The Kernel Thus Dried
Is Known As "Copperah." This Is Then Pressed In A Mill, And The
Oil Flows Into A Reservoir.
This oil, although clear and limpid in the tropics, hardens to
the consistence of lard at any temperature below 72 Fahrenheit.
Thus it requires a second preparation on its arrival in England.
There it is spread upon mats (formed of coir) to the thickness of
an inch, and then covered by a similar protection. These fat
sandwiches are two feet square, and being piled one upon the
other to a height of about six feet in an hydraulic press, are
subjected to a pressure of some hundred tons. This disengages
the pure oleaginous parts from the more insoluble portions, and
the fat residue, being increased in hardness by its extra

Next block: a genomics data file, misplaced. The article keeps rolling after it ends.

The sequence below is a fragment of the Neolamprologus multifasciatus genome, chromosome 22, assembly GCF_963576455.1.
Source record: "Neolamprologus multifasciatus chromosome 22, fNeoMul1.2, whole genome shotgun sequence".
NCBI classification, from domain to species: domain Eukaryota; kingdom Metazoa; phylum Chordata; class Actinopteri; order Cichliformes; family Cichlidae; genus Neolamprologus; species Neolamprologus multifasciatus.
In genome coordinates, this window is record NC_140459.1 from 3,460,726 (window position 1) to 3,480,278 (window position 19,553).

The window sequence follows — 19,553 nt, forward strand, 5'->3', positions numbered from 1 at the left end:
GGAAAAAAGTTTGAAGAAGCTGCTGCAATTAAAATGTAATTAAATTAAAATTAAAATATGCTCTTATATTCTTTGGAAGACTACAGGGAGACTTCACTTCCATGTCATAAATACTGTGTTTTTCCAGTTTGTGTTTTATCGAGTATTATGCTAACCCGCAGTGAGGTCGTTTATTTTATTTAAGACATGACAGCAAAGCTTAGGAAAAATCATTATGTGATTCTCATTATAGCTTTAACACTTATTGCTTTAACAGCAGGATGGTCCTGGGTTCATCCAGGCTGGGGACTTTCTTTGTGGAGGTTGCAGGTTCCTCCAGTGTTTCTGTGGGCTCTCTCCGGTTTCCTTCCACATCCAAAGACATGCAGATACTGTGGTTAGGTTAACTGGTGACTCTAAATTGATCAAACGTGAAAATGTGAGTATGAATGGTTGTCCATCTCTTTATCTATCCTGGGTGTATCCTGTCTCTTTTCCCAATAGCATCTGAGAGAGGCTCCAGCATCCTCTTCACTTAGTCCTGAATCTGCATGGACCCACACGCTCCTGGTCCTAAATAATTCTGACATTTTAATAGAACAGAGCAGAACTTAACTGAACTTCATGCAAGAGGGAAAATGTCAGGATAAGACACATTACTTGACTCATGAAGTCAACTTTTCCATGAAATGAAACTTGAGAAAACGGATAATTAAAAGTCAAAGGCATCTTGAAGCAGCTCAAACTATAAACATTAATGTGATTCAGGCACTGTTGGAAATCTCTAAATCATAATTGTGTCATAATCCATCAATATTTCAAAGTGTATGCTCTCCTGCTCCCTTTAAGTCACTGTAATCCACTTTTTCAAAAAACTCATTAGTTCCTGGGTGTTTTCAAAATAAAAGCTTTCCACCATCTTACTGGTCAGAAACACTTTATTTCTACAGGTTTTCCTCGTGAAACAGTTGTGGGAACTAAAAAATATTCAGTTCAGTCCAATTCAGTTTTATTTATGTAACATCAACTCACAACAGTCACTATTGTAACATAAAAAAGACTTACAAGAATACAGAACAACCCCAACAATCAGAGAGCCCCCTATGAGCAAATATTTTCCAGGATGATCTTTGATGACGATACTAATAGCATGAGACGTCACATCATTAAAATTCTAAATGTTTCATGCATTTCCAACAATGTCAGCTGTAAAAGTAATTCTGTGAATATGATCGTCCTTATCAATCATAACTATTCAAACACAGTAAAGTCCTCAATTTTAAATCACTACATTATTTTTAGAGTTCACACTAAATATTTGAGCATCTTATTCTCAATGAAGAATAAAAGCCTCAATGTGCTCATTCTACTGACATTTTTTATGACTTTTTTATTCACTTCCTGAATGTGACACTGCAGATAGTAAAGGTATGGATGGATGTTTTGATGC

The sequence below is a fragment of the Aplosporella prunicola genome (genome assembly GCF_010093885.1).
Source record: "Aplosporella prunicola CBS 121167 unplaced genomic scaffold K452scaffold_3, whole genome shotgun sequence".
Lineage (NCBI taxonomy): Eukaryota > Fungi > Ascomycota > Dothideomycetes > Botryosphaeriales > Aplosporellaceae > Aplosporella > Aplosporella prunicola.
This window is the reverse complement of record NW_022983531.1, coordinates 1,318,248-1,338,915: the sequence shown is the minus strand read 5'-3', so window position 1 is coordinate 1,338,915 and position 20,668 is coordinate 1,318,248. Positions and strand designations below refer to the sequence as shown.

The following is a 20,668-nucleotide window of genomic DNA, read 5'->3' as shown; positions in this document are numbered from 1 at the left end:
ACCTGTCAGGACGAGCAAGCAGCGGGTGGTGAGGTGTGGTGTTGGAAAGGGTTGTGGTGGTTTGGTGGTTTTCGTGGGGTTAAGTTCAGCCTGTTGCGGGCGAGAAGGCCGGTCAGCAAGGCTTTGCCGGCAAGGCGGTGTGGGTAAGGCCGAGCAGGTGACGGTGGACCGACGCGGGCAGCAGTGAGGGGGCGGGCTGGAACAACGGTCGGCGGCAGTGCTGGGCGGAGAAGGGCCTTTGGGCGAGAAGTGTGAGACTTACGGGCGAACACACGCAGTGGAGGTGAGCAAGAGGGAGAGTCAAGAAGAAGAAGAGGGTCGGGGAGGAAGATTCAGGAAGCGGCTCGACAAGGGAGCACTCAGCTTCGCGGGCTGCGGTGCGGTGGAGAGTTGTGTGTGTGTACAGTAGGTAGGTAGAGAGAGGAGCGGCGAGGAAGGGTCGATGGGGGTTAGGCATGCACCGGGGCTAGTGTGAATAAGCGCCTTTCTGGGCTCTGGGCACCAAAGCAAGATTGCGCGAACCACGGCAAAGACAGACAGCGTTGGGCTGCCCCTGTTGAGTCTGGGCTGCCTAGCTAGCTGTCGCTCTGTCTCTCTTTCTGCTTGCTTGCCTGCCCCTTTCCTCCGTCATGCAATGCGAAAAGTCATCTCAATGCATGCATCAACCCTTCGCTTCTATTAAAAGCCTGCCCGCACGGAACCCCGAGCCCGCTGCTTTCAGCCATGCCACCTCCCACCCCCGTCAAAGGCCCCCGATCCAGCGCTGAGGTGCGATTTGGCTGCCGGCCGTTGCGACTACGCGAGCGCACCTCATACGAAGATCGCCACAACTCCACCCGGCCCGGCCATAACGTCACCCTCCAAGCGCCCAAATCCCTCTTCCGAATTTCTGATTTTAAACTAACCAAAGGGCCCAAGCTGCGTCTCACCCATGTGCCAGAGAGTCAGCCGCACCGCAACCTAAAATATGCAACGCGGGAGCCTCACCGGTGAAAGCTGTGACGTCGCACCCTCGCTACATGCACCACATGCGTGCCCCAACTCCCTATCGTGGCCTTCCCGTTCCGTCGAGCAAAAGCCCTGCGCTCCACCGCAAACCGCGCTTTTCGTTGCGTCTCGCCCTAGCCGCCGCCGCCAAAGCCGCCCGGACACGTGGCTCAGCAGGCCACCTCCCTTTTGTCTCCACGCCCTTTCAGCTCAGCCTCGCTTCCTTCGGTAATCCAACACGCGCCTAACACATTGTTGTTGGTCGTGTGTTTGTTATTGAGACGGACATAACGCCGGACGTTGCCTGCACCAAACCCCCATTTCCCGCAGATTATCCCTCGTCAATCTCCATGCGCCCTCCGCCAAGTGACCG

density, is mixed with stearine, and by a variety of
preparations is converted into candles. The pure oil thus
expressed is that known in the shops as cocoa-nut oil.
The cultivation of the cocoa-nut tree is now carried to a great
extent, both by natives and Europeans; by the former it is grown
for a variety of purposes, but by the latter its profits are
confined to oil, coir and poonac. The latter is the refuse Of
the nut after the oil has been expressed, and corresponds in its
uses to the linseed-oil cake of England, being chiefly employed
for fattening cattle, pigs and poultry.
The preparation of coir is a dirty and offensive occupation.
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